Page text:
The next night Baba is cantering across the stage (he usually gallops, but you have to allow for the rib factor) at Osaka's Rock Rider live house. He's necked a few painkillers before the show and is an understandably more muted animal than usual. But still, the force of the music is immense. Nokemono might be hardcore punk-blues merchants, but they have a distinct melodic edge, mainly due to Ikebe's seemingly endless arsenal of catchy guitar hooks. There's no jumping into the crowd half-naked from Baba tonight. He's in pain, but then again, he's lucky to be alive. The short drive from Kyoto to Osaka was, err . . . eventful.
We're in the tour van and Nokemono's driver is at the wheel -- the dyed-blond fifty-something freak Marky. "He's a great driver," says Baba. "Don't worry."
And I have to admit he is a great driver, the way he weaves between traffic, ignores red lights and cuts in front of other vehicles. I am praying for my life in the back, but this is interrupted when Marky whacks on the brakes to avoid smacking into the back of a bus and a guitar case is propelled forward from behind and cracks me on the back of the skull. We then get stuck in some traffic. The bus driver pulls up beside us, leans out of the window, and says: "You're going to get yourself killed!"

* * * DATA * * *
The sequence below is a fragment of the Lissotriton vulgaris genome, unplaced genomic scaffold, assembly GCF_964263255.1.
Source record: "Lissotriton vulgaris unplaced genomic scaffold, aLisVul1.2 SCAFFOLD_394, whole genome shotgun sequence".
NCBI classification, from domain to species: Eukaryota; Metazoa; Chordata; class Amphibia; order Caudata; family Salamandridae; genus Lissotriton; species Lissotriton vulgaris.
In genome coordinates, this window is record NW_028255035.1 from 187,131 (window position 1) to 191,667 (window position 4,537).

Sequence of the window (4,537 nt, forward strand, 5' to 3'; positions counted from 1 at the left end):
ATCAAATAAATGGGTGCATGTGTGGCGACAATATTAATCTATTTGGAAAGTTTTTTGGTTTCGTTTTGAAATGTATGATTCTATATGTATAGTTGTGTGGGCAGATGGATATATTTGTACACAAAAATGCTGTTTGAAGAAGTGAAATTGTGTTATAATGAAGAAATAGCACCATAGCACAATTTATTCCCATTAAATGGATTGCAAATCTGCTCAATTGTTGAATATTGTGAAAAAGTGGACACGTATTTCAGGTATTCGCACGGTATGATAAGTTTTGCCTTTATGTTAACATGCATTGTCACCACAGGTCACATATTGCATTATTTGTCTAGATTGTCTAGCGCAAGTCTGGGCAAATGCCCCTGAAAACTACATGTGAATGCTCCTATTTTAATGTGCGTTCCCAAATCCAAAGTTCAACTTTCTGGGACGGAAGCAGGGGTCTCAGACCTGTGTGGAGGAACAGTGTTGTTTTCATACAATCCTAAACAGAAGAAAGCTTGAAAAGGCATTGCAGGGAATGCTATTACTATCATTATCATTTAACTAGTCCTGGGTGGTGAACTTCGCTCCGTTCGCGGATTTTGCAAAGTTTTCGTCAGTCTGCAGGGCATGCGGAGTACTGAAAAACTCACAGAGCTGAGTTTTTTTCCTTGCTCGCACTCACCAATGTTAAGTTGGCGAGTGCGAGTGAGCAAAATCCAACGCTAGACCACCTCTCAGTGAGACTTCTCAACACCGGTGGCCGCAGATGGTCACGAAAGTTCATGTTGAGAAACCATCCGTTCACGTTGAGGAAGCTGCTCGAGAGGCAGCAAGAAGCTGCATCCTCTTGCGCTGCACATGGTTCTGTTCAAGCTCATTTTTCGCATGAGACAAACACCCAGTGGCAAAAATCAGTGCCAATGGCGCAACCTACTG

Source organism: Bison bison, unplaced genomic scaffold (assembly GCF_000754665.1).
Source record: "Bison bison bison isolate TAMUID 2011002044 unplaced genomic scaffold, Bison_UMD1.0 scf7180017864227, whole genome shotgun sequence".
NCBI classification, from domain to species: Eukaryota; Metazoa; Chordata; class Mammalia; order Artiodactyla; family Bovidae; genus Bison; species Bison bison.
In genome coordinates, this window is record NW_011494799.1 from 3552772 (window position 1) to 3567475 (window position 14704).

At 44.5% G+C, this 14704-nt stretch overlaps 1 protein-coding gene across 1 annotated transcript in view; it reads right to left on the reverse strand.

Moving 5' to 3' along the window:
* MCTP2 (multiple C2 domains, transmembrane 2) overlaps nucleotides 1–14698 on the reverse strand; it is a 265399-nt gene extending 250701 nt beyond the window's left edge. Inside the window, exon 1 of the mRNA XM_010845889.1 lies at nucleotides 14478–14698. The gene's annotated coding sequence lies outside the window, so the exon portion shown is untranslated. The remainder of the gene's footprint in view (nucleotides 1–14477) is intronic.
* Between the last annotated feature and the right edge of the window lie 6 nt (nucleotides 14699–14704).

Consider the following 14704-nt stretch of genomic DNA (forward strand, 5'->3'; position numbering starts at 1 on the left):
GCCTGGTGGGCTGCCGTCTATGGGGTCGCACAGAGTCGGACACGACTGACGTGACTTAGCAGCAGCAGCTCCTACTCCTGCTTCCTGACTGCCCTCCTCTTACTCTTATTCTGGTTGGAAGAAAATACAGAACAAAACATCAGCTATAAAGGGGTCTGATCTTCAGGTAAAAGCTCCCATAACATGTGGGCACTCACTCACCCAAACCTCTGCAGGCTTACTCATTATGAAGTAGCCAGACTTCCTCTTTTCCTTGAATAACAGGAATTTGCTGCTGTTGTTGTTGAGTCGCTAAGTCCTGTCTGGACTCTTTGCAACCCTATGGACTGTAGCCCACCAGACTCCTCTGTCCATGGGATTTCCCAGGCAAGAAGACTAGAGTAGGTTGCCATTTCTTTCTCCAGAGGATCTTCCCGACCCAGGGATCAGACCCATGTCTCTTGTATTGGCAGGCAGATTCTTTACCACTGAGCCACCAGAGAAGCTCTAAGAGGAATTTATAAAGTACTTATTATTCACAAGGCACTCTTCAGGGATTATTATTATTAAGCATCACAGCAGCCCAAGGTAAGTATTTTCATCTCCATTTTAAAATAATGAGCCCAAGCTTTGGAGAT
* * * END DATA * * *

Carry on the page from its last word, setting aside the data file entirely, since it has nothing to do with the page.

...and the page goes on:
Baba and Marky crack a few jokes, and the bus driver is all smiles. "Oh, I see! You are rock 'n' roll stars. Good luck for the show!"
Baba began his trip to rock 'n' roll stardom singing in legendary underground band Chelsea in the mid-'90s. He left to form Kubikarizoku (in English: "The tribe that cuts off heads") in the spring of 2001 with pal and fellow Kyoto-ite Ikebe. Kubikarizoku ended in the autumn of 2003 as Ikebe was plagued by immense pain resulting from a motorcycle crash in 1999.
"I was on a motorbike at midnight at a crossroads and a f***in' car ran me over," he explains. "My right knee bone was crushed into pieces and my lower-leg muscle was gouged and my ankle was ripped open and the bone underneath appeared as if to greet me: 'Good evening. Nice to meet you!' And with the aftereffects my nerves at my spine were damaged and my right arm was swollen up. I couldn't play the guitar properly. My whole body hurt and I couldn't even listen to music. I mean, can you imagine? Whenever I heard a rhythm the pain would attack me. I couldn't stand it! I didn't play for two years."